De Beers donation funds foundational tool to help train next generation of earth scientists

Fourier Transform Infrared (FTIR) spectrometer the "first step of investigation" for students.

Donna McKinnon - 28 September 2023

A $152,000 Fourier Transform Infrared (FTIR) spectrometer, generously donated by De Beers Canada, serves as the first step of investigation for earth scientists pursuing diamond research.

A $152,000 Fourier Transform Infrared (FTIR) spectrometer, generously donated by De Beers Canada, serves as the first step of investigation for earth scientists pursuing diamond research. Photo: De Beers Canada

As a world-leading research institution, the University of Alberta researchers who are educating the next generation of scientists rely on industry-specific tools and facilities to provide rich learning experiences for their students. Many of these tools are prohibitively expensive and some are subject to obsolescence as the technology advances.

In diamond research, the Fourier Transform Infrared (FTIR) spectrometer measures impurities such as nitrogen in the diamond to determine the temperature and depth at which it was created in the earth’s mantle — an indicator of the diamond’s type and age. It is an essential tool for research and in particular, student training. In Thomas Stachel’s classrooms, it is a ‘bread and butter’ instrument, crucial to the development of young geoscientists.

“For diamond studies, it’s a key technique because it's non-destructive,” says Stachel, Canada Research Chair in Diamonds and researcher with the U of A’s graduate training program Diamond Exploration Research Training School (DERTS). “Essentially, the micro-FTIR is part of every student project as soon as they first get their parcel of diamonds. They use the infrared spectrometer to measure the characteristics, the impurities and what form they take, the water, the hydrogen, boron, all sorts of other things. It’s highly computerized and compact and really quite nice to use. It’s a bread and butter instrument in my lab — the first step of investigation.”

The original FITR was first acquired in 2003 thanks to a donation from De Beers Canada, and when Stachel was no longer able to purchase replacement parts for the device, he reached out to De Beers for funds to purchase an updated instrument.

Over the years, the De Beers Group, the world's leading diamond company, has been a significant contributor to diamond research at the U of A, including the De Beers Laboratory of Diamond Research, which forms part of the U of A’s Diamond Research Group and is the only FTIR facility in Canada. Since 2003, De Beers has contributed more than $200,000 for the diamond research lab and to support a variety of research programs.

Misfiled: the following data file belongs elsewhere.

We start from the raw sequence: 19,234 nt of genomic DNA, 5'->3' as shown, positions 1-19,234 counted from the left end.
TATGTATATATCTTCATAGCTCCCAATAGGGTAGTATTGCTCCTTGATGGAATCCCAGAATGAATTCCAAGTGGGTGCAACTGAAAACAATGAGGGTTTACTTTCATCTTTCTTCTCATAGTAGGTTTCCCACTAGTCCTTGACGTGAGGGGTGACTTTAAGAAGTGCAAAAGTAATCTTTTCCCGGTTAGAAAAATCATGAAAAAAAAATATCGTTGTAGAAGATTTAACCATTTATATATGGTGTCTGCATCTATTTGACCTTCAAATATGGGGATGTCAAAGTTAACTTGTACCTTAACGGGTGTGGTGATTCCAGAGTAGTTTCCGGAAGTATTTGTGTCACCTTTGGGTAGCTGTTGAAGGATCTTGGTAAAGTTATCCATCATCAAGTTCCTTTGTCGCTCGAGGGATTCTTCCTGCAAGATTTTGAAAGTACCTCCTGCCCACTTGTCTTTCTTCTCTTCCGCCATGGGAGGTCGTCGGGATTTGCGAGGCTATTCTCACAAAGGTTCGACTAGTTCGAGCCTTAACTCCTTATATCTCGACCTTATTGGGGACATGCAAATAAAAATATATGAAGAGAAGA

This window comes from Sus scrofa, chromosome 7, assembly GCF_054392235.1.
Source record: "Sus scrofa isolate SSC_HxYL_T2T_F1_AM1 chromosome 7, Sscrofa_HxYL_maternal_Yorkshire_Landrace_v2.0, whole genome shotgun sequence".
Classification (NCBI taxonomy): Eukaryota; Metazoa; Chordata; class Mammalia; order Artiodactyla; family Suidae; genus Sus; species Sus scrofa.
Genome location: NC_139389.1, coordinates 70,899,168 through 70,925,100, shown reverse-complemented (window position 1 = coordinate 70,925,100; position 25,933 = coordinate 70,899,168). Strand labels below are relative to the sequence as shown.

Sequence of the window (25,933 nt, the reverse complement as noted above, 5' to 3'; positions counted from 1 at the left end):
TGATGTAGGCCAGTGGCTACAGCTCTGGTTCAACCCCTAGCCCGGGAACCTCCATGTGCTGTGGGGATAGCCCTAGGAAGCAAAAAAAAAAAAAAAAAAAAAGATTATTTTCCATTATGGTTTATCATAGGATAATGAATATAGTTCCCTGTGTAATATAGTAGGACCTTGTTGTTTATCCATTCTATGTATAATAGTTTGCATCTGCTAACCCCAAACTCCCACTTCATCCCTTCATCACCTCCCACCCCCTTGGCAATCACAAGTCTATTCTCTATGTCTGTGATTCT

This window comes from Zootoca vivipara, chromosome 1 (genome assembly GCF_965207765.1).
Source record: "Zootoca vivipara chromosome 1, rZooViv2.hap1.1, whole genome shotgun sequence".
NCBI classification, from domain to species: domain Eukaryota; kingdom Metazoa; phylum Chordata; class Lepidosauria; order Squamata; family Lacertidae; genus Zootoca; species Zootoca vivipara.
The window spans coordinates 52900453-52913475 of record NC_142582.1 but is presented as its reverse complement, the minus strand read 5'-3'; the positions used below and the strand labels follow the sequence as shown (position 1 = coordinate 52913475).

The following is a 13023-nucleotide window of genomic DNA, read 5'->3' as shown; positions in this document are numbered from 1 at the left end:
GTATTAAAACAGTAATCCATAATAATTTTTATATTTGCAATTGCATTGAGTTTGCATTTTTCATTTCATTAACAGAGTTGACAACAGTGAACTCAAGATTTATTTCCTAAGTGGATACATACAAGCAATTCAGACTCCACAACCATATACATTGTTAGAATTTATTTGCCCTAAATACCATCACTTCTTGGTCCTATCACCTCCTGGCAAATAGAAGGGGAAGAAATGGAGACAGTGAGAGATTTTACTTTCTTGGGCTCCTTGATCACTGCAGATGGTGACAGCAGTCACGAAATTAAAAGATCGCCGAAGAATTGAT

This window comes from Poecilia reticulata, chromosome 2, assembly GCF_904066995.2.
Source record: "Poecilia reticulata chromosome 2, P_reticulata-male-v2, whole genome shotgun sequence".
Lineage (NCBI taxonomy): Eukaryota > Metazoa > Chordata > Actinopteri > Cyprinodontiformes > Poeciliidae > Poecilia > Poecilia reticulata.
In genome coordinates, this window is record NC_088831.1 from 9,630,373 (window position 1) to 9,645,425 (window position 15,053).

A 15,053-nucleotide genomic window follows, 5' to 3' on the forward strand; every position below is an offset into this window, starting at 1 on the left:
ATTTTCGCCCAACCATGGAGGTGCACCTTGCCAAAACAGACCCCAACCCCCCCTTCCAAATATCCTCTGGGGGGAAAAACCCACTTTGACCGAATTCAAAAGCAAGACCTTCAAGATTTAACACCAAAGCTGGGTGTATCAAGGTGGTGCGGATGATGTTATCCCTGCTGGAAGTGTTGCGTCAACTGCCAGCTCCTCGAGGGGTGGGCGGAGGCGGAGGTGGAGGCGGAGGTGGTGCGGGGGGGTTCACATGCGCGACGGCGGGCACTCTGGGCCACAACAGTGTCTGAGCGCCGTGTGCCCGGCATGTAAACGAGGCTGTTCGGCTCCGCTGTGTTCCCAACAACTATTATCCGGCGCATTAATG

“The De Beers lab has played a vital role in the training of students — over 40 honours and graduate students (with over a third now employed in mineral exploration) and postdocs in diamond analysis,” says Stachel. “Research carried out in the lab led to nearly 100 journal publications and a number of collaborative projects with industry, principally with De Beers.”

Stachel initially requested $120,000 CAD, the estimated cost of the micro-FTIR, but when De Beers learned that the actual price was higher than anticipated, the company did not hesitate to provide full funding for the new instrument, a gift of $152,000 CAD. 

“De Beers Exploration has had a decades-long productive research collaboration with professor Stachel,” explains Leyla Lavenir, Senior Exploration Manager – North America, De Beers Group, adding that the Fourier Transform Infrared spectrometer is a “fundamental instrument” for this type of research.

“It’s used in the characterization of diamonds to unravel the time and temperature conditions during their sojourn deep in the earth’s mantle. De Beers provided funding for a replacement spectrometer to enable the department to continue to undertake cutting-edge diamond research and train further generations of earth scientists.”

“We very much appreciate how student training and research at the U of A has benefitted from our long standing and very fruitful association with De Beers,” says Stachel, who began installing and calibrating the new instrument once classes ended in April.

Canada is a major player in global diamond mining, and is the world's third largest diamond producing country by value at $2.21 billion annually. In 2022, Canada’s operating diamond mines recovered 16 million carats of rough diamonds. Diamond research conducted at the U of A has been groundbreaking, thanks to government and industry support. 

A recent U of A study on ‘superdeep’ diamonds provided new insight into the geological processes that form mountains, oceans and continents. Stachel, who served as a collaborator on the study alongside fellow earth and atmospheric studies professor Graham Pearson, explains that researchers would have used the FTIR to rapidly prescreen for superdeep diamonds, but stresses that the spectrometer is less about innovation, and more about training and enabling day-to-day operations. 

“That’s why I say, ‘bread and butter’, which is the opposite of innovation,” says Stachel. “Once in a while you do make an innovation, but primarily it’s a tool. A tool that has existed for a while and is incredibly useful.”